President Biden made vigorous antitrust enforcement a key pillar of his agenda during his first year in office, setting the tone himself in July with a wide-ranging executive order that tasked more than a dozen federal agencies with policing alleged anticompetitive conduct across the economy.  As expected, new leadership at the DOJ and FTC has been more than willing to heed the president’s call, and both Jonathan Kanter & Lina Khan have pledged to aggressively enforce the antitrust laws, including in areas that have been not been a focus of antitrust enforcers for at least several decades.  No one can doubt the administration’s ambition to reshape antitrust enforcement practices, and perhaps the antitrust laws themselves, but the DOJ and FTC face meaningful hurdles to doing so, including Khan’s & Kanter’s long and growing list of public promises that could really test the already taxed resources at both agencies.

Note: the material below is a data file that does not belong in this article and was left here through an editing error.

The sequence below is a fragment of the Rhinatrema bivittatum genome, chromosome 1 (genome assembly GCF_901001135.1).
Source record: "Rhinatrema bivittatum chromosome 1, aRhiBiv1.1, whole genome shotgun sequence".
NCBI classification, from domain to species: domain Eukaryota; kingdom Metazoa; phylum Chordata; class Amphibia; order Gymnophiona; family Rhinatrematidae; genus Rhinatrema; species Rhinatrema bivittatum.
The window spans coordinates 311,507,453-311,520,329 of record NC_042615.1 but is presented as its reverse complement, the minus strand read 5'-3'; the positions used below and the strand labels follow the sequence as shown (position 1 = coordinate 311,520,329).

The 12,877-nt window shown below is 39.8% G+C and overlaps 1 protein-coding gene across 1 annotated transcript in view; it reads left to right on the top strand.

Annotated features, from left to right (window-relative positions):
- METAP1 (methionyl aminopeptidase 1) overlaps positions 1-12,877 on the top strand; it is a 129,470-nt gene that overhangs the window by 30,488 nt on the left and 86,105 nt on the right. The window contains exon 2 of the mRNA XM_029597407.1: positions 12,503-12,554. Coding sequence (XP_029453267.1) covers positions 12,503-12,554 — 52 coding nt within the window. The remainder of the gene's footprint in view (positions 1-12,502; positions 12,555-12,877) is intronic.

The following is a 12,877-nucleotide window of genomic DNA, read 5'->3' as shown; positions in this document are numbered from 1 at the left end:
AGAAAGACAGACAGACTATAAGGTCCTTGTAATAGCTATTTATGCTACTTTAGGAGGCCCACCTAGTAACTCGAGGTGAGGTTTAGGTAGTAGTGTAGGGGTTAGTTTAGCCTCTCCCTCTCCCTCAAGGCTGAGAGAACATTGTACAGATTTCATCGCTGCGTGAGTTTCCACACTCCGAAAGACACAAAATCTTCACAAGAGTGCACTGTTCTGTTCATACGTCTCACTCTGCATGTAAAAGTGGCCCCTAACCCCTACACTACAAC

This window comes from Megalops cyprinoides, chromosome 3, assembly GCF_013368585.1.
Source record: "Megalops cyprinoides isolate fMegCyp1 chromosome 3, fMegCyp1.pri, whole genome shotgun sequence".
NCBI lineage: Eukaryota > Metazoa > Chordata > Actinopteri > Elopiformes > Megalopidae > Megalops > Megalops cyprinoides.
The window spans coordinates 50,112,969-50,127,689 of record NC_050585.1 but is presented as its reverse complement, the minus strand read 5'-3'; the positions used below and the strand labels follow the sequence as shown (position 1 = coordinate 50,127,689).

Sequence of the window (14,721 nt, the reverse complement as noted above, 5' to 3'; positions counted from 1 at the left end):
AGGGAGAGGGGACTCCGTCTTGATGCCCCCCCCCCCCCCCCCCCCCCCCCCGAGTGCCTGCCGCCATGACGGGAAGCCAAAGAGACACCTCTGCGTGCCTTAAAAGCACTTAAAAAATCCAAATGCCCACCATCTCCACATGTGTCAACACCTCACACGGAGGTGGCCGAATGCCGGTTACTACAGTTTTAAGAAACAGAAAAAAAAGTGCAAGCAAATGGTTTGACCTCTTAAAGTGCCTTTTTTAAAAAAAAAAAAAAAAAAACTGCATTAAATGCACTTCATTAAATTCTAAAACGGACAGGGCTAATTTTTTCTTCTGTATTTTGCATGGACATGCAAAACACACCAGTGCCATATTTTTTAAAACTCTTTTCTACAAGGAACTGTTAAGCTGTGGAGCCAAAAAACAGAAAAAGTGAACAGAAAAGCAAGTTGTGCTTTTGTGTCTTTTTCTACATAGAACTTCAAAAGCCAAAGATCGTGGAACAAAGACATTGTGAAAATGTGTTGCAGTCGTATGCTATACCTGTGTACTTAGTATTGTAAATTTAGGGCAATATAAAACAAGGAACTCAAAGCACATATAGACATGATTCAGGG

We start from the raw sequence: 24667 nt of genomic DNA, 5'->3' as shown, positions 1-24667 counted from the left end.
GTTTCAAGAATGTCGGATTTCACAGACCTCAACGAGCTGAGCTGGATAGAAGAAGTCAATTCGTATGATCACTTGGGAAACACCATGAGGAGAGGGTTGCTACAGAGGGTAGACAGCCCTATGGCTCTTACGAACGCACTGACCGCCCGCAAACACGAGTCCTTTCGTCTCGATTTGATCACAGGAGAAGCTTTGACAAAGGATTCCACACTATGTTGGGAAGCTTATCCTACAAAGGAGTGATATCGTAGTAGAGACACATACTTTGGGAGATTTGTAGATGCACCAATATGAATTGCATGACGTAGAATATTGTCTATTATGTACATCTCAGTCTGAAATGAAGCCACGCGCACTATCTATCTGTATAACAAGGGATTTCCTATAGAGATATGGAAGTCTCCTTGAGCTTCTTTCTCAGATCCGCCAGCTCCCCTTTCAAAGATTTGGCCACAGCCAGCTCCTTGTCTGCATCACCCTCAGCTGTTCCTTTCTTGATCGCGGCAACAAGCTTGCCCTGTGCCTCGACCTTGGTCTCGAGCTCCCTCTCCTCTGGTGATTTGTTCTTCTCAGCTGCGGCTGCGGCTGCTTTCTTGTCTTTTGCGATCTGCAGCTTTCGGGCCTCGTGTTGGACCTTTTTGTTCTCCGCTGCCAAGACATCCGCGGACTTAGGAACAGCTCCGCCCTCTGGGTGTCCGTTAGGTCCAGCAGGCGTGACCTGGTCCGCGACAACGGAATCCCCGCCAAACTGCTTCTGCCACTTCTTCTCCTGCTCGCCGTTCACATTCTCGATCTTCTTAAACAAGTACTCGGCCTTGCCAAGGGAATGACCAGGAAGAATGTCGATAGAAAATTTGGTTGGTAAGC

By Karen Hoffman Lent & Michael Sheerin[1]

 

President Biden made antitrust enforcement a central focus of his first year in office to an extent and in ways that are unprecedented in modern U.S. history. While recent presidents typically have left antitrust enforcement policy to their appointees at the Antitrust Division of the U.S. Department of Justice (“DOJ”) and the Federal Trade Commission (“FTC”), Biden played a central role in setting forth his administration’s antitrust agenda. From his sweeping ex

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